Creditrust leases half of AAI site, is hiring

Credit-card collection firm says it hopes to add 1,500 workers

Commercial real estate

May 18, 1999|By Kevin L. McQuaid | Kevin L. McQuaid,SUN STAFF

In one of the area's largest office deals in a year, a fast-growing credit-card collections company has leased half of the five-story AAI Building in Hunt Valley and says it hopes to hire up to 1,500 employees.

Creditrust Corp.'s lease of the space appears to settle a simmering feud between Baltimore County and the company, which threatened to leave Maryland last year after failing to get $850,000 in economic incentives that it claimed were promised but never received.

Creditrust did not seek financial incentives in making the commitment to expand into the building at 10150 York Road, which will be renamed the Creditrust Building.

"This gives us room to grow, which is critically important to us because we have been constrained because of a lack of office space," said Joseph K. Rensin, Creditrust's chairman and chief executive officer.

"Hunt Valley is a good location for us," he said. "That building is one of the premier buildings in the area and it's built like a fortress. We're excited."

Creditrust's lease through 2006 is valued at roughly $15 million. The company also has an option to buy the building for $22 million within two years from York-Sterling LLC, an investment group consisting of Douglas L. Becker, who is Sylvan Learning Systems' co-chief executive, and others from Baltimore and Chicago.

York-Sterling acquired the building little more than a year ago from defense contractor AAI, which had been downsizing and didn't need the 200,000-square-foot unit.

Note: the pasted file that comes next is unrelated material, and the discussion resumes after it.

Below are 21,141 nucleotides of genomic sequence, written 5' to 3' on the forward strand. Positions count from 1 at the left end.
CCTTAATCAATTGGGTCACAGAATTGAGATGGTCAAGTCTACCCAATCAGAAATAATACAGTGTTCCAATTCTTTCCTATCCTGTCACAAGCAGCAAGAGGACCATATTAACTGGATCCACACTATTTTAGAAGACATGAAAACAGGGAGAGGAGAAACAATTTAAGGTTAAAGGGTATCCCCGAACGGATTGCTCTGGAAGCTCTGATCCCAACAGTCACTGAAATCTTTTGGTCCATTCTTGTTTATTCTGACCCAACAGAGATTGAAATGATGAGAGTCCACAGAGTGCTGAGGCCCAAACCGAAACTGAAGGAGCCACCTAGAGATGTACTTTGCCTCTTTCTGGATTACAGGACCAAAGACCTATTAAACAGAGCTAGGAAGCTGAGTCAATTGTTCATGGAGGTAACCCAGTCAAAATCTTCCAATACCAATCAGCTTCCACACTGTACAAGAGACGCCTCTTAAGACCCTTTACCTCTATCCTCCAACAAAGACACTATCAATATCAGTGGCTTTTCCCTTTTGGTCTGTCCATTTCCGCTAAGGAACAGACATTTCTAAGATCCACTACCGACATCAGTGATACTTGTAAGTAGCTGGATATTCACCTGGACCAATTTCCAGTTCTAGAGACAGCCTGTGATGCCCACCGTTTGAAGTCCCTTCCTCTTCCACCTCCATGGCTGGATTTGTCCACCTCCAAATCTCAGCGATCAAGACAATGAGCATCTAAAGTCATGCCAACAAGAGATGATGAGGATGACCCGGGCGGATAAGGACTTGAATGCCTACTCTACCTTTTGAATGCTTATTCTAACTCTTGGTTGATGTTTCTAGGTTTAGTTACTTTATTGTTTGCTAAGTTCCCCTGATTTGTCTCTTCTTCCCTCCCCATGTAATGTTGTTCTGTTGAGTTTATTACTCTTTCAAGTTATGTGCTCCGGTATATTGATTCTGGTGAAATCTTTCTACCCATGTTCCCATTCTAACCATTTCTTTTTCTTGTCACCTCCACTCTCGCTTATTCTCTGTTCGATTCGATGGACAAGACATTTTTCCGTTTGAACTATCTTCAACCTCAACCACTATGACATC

Creditrust intends to move into the building's top two floors in July.

With the Creditrust lease, the building will be fully occupied. Its other tenants include Zurich Insurance and AT&T Corp. spinoff Lucent Technologies Inc., both with three-year leases. Creditrust needs the space to keep pace with the rapid expansion of its business. Last year, the company hired dozens of workers each month, stuffing them into 56,000 square feet in two locations in Woodlawn.

"This is really a credit to the well-trained work force that we have in the county," said Baltimore County Executive C. A. Dutch Ruppersberger.

Baltimore County Economic Development Director Robert L. Hannon, who said he was unaware that a lease had been signed, said a nearby light-rail stop should aid the company in drawing quality employees.

Rensin said he expects to hire 1,500 credit-card account processors, customer service representatives and account maintenance employees for its Hunt Valley location within 18 months.

The company currently employs 825 people, and Rensin expects the Woodlawn facilities to employ roughly 1,500 by the end of this year also.

In the first quarter of this year, the 8-year-old company's earnings jumped nearly fivefold to $2.4 million and 300 percent on a per-share basis. At the end of the first quarter, its receivables accounts carried a face value of $3.1 billion.

Creditrust also announced this month plans to launch its own secured credit card through a subsidiary. Most of the Hunt Valley operation will be devoted to the new subsidiary, Rensin said.

Although Rensin said some headquarters "functions" will likely be relocated from Woodlawn, Creditrust has no plans to move the entire corporate office.

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